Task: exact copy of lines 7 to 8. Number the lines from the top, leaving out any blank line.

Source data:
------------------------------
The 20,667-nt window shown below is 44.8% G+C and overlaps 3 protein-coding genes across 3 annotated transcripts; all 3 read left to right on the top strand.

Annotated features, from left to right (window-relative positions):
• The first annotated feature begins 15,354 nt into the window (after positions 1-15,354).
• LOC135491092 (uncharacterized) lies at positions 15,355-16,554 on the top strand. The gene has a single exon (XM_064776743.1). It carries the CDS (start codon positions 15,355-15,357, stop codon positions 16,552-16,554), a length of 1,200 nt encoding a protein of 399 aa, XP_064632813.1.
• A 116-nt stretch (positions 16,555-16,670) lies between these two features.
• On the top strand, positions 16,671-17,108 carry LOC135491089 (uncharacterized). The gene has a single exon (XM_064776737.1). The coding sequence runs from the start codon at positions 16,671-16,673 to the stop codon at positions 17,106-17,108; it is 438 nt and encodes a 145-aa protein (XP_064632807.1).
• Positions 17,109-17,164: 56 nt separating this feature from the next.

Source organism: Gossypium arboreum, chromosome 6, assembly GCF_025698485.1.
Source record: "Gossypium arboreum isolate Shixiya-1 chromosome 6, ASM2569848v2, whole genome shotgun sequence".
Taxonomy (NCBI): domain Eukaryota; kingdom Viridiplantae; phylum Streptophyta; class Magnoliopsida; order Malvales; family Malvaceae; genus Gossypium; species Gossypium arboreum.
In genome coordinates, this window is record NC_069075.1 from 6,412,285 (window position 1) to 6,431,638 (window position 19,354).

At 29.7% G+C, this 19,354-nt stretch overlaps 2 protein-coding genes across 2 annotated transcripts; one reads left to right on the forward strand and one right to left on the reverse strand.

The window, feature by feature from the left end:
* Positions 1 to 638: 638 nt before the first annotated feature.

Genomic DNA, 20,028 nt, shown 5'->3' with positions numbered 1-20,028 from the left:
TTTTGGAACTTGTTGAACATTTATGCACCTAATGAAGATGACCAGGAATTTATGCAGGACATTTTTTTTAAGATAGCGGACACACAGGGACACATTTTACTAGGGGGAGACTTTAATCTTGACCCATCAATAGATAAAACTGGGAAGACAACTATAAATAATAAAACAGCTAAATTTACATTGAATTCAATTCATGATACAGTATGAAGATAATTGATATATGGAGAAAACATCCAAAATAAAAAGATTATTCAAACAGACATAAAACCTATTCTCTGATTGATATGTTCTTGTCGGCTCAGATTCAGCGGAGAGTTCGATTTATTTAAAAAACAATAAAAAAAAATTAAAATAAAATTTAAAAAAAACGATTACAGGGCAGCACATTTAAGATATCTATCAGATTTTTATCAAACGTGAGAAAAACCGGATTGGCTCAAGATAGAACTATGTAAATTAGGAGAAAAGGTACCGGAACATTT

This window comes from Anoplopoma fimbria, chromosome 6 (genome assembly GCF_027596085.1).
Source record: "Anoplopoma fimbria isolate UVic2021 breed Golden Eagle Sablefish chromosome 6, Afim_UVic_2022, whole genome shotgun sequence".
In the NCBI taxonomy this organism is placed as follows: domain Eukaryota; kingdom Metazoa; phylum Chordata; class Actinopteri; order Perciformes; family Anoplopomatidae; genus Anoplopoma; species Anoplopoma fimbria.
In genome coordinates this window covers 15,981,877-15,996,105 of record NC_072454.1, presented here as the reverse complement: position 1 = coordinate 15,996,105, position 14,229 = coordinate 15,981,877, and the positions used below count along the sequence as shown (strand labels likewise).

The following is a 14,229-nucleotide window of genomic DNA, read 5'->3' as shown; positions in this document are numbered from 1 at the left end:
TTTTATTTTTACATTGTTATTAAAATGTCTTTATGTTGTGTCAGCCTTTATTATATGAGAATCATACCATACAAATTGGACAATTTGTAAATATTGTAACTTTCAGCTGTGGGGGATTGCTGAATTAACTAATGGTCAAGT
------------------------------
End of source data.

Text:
• Positions 17,109-17,164: 56 nt separating this feature from the next.

Source organism: Gossypium arboreum, chromosome 6, assembly GCF_025698485.1.